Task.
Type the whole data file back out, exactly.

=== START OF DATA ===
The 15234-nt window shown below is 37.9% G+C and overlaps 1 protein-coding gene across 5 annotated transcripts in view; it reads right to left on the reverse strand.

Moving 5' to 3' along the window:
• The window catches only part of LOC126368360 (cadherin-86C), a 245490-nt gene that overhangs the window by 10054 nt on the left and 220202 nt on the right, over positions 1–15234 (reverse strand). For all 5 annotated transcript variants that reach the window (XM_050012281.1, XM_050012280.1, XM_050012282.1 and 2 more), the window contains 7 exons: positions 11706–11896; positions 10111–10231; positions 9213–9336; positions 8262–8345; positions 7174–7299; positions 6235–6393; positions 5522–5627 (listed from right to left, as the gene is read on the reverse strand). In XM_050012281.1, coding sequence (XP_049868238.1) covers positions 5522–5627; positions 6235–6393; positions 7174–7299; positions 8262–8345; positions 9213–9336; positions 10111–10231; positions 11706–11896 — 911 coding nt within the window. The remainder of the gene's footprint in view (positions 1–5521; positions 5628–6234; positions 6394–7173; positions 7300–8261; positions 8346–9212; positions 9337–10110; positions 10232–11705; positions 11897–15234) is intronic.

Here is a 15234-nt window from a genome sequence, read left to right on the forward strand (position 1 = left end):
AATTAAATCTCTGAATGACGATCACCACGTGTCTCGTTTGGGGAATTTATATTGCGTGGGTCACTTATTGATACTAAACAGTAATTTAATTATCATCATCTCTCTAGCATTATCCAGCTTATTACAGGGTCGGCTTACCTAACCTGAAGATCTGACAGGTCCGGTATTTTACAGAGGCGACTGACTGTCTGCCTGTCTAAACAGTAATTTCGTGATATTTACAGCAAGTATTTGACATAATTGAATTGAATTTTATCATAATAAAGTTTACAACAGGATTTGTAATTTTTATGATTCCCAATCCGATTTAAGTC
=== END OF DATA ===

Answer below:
The 15234-nt window shown below is 37.9% G+C and overlaps 1 protein-coding gene across 5 annotated transcripts in view; it reads right to left on the reverse strand.

Moving 5' to 3' along the window:
• The window catches only part of LOC126368360 (cadherin-86C), a 245490-nt gene that overhangs the window by 10054 nt on the left and 220202 nt on the right, over positions 1–15234 (reverse strand). For all 5 annotated transcript variants that reach the window (XM_050012281.1, XM_050012280.1, XM_050012282.1 and 2 more), the window contains 7 exons: positions 11706–11896; positions 10111–10231; positions 9213–9336; positions 8262–8345; positions 7174–7299; positions 6235–6393; positions 5522–5627 (listed from right to left, as the gene is read on the reverse strand). In XM_050012281.1, coding sequence (XP_049868238.1) covers positions 5522–5627; positions 6235–6393; positions 7174–7299; positions 8262–8345; positions 9213–9336; positions 10111–10231; positions 11706–11896 — 911 coding nt within the window. The remainder of the gene's footprint in view (positions 1–5521; positions 5628–6234; positions 6394–7173; positions 7300–8261; positions 8346–9212; positions 9337–10110; positions 10232–11705; positions 11897–15234) is intronic.

Here is a 15234-nt window from a genome sequence, read left to right on the forward strand (position 1 = left end):
AATTAAATCTCTGAATGACGATCACCACGTGTCTCGTTTGGGGAATTTATATTGCGTGGGTCACTTATTGATACTAAACAGTAATTTAATTATCATCATCTCTCTAGCATTATCCAGCTTATTACAGGGTCGGCTTACCTAACCTGAAGATCTGACAGGTCCGGTATTTTACAGAGGCGACTGACTGTCTGCCTGTCTAAACAGTAATTTCGTGATATTTACAGCAAGTATTTGACATAATTGAATTGAATTTTATCATAATAAAGTTTACAACAGGATTTGTAATTTTTATGATTCCCAATCCGATTTAAGTC